Creating a Single Page App in Meteor

Meteor is a name I’ve seen around for a while, often surrounded by talk of how different and innovative it is. I’ve been meaning to have a proper play with it since I first heard about it in a write up of the Throne of JS conference from 2012. With version 1.0 being released in October last year, the first version with an official Windows installer (1.1) following in March, and the announcement this month that version 1.2 will (almost) fully support ECMAScript 6 out of the box, I decided that I was out of excuses and needed to install it and have a look. Whether or not it lives up to some of the hype floating around the web is probably too subjective a question to answer, but it was certainly a really interesting and different experience to write an app with Meteor.

I created a simple single page stock manager app because that’s the sort of rock ‘n’ roll lifestyle I lead. You can see all the code at GitHub.

Meteor Stocks full screen

So What Is It?

Meteor is an open source reactive JavaScript framework for building web apps. But the word ‘framework’ seems like underselling; it’s certainly a different beast than front end frameworks like Angular and Knockout. It’s really an ecosystem (or atmosphere) of related technologies that allow you to work seamlessly between the client and server to create fast, modern apps. Meteor is built on Node to create a complete end-to-end web framework that lets you run the same code on client and server and tightly incorporates MongoDB to give database access out of the box. The core packages that come with every new project set-up contain a lot of powerful tools for getting up and running, on both client and server, with minimal boiler plate.

If you have the time, I recommend working through the getting started tutorial to get a decent idea of what Meteor is about.

Starting Up

To create Meteor Stocks, I’ll use the create command:

meteor create meteor-stocks

This gives us a basic project template as well as a load of standard packages and all the important gubbins to be able to run the app at http://localhost:3000:

cd meteor-stocks
meteor

One thing lacking from the main tutorial is any discussion of how to organise your code to keep it neat and maintainable. However, there is a good section in the docs, which is worth a read, and an even better section on the Unofficial Meteor FAQ. One important take-away is that anything you put in a folder called ‘server’ will only go to the server, anything in a folder called ‘client’ will only go to the client, and everything else will go to both.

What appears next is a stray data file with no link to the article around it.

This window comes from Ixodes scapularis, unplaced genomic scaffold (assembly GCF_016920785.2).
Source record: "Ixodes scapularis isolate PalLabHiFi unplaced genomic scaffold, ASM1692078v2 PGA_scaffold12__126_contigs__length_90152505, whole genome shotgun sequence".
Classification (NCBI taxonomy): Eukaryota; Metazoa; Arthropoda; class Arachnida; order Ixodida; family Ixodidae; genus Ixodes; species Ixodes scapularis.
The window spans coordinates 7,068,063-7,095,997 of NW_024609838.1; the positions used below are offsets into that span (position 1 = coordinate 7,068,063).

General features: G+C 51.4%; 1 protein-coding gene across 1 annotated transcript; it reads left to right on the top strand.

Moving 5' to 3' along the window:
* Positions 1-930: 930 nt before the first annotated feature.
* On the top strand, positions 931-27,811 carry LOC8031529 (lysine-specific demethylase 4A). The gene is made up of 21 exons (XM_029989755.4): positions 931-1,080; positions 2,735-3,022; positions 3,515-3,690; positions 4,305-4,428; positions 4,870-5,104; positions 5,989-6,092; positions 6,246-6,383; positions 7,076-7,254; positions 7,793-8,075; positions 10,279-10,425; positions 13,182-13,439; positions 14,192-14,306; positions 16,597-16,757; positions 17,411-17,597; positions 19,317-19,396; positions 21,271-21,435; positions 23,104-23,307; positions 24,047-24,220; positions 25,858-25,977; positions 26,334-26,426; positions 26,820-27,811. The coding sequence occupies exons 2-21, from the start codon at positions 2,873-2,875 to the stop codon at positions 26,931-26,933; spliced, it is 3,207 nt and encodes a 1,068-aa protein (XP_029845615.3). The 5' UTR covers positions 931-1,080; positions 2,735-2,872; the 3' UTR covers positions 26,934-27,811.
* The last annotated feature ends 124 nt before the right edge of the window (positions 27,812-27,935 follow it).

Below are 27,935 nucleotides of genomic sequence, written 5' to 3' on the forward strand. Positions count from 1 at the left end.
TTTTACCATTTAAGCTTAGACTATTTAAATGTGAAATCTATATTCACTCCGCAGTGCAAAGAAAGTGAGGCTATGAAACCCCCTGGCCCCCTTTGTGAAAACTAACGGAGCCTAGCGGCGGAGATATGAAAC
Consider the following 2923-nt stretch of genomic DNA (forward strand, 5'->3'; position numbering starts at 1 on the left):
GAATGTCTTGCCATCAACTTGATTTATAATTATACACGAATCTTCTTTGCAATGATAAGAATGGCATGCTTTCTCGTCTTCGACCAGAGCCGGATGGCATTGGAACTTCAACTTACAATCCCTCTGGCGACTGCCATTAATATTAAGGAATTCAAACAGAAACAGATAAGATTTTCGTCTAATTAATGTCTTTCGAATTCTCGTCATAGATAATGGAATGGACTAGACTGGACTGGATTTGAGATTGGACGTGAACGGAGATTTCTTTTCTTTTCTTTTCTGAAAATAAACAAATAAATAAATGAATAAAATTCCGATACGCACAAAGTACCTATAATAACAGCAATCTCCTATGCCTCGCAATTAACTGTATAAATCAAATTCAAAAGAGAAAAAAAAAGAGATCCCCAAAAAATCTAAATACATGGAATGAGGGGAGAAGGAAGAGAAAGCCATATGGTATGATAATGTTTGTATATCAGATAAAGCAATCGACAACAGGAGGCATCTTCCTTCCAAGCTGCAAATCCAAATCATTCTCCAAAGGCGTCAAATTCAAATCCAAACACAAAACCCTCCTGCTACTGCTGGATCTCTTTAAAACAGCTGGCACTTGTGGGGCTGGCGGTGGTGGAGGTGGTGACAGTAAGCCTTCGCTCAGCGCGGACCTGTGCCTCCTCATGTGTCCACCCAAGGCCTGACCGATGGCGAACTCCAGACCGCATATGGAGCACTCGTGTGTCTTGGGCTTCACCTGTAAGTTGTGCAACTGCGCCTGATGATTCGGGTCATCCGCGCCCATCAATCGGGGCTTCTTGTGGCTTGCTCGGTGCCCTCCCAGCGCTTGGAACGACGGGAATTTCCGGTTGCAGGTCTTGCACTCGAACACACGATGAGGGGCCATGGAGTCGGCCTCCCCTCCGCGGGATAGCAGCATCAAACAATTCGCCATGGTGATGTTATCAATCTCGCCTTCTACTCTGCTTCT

As an aside, the fact that most code gets given to both client and server by default is really the crux of what makes Meteor so interesting. If you write a web app using a traditional stack, such as .Net or Java and Spring at the back end and JavaScript (perhaps with Knockout or Angular) at the front end, it is almost impossible to avoid some duplication of model objects between your client and server code. You may have, say, a person object in your data layer that you convert into a person viewmodel object to send to the client via JSON that you then convert into a nearly identical JavaScript person object. Meteor avoids all of this by creating a truly unified client/server environment where a person can just be represented by one single object throughout.

Anyway, based on the recommended layouts, I’ll create the following structure:

/.meteor/
/client/
- meteor-stocks.html
- meteor-stocks.css
- meteor-stocks.js
/lib/
/server/

where lib is for any code common to client and server. I won’t actually use meteor-stocks.js so I’ll delete that and create more modular and specialised JS files as I go along.

Out of the box, Meteor contains some functionality to manipulate and query your database directly from the client. This is great for quick prototyping, and for showing off at nerdy parties, but as the tutorial points out, it would be a dangerous thing to keep in production, so I’ll remove these packages early to avoid temptation:

meteor remove insecure
meteor remove autopublish

User Accounts

The idea of this app is to let users build up and save their own list of stocks to keep an eye on, and for that to work users will need to be able to set up accounts. Luckily, this is blindingly easy using the method described in the getting started tutorial.